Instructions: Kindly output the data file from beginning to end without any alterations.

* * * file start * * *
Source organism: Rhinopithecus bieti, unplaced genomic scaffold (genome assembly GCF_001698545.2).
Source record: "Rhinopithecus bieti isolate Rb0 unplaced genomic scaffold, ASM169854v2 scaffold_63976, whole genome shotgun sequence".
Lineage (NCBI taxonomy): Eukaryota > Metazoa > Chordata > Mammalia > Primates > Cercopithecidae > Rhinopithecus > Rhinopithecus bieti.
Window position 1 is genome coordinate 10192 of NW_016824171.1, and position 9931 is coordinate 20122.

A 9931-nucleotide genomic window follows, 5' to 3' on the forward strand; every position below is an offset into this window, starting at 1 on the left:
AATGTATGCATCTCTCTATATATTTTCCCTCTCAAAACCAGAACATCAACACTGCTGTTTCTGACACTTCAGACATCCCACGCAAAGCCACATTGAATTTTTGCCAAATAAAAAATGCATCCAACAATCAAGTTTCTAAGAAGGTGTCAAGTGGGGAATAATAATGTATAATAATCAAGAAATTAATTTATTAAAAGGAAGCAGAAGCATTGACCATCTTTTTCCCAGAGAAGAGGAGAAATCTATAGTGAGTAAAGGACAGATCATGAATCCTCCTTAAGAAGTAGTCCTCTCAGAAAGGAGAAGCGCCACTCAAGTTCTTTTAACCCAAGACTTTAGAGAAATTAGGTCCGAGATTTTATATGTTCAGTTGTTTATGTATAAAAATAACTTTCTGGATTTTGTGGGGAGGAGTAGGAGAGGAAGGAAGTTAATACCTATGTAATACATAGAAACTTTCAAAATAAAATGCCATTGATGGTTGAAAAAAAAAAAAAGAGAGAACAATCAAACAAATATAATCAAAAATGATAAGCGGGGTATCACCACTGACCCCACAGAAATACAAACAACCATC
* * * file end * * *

Source organism: Rhinopithecus bieti, unplaced genomic scaffold (genome assembly GCF_001698545.2).
Source record: "Rhinopithecus bieti isolate Rb0 unplaced genomic scaffold, ASM169854v2 scaffold_63976, whole genome shotgun sequence".
Lineage (NCBI taxonomy): Eukaryota > Metazoa > Chordata > Mammalia > Primates > Cercopithecidae > Rhinopithecus > Rhinopithecus bieti.
Window position 1 is genome coordinate 10192 of NW_016824171.1, and position 9931 is coordinate 20122.

A 9931-nucleotide genomic window follows, 5' to 3' on the forward strand; every position below is an offset into this window, starting at 1 on the left:
AATGTATGCATCTCTCTATATATTTTCCCTCTCAAAACCAGAACATCAACACTGCTGTTTCTGACACTTCAGACATCCCACGCAAAGCCACATTGAATTTTTGCCAAATAAAAAATGCATCCAACAATCAAGTTTCTAAGAAGGTGTCAAGTGGGGAATAATAATGTATAATAATCAAGAAATTAATTTATTAAAAGGAAGCAGAAGCATTGACCATCTTTTTCCCAGAGAAGAGGAGAAATCTATAGTGAGTAAAGGACAGATCATGAATCCTCCTTAAGAAGTAGTCCTCTCAGAAAGGAGAAGCGCCACTCAAGTTCTTTTAACCCAAGACTTTAGAGAAATTAGGTCCGAGATTTTATATGTTCAGTTGTTTATGTATAAAAATAACTTTCTGGATTTTGTGGGGAGGAGTAGGAGAGGAAGGAAGTTAATACCTATGTAATACATAGAAACTTTCAAAATAAAATGCCATTGATGGTTGAAAAAAAAAAAAAGAGAGAACAATCAAACAAATATAATCAAAAATGATAAGCGGGGTATCACCACTGACCCCACAGAAATACAAACAACCATC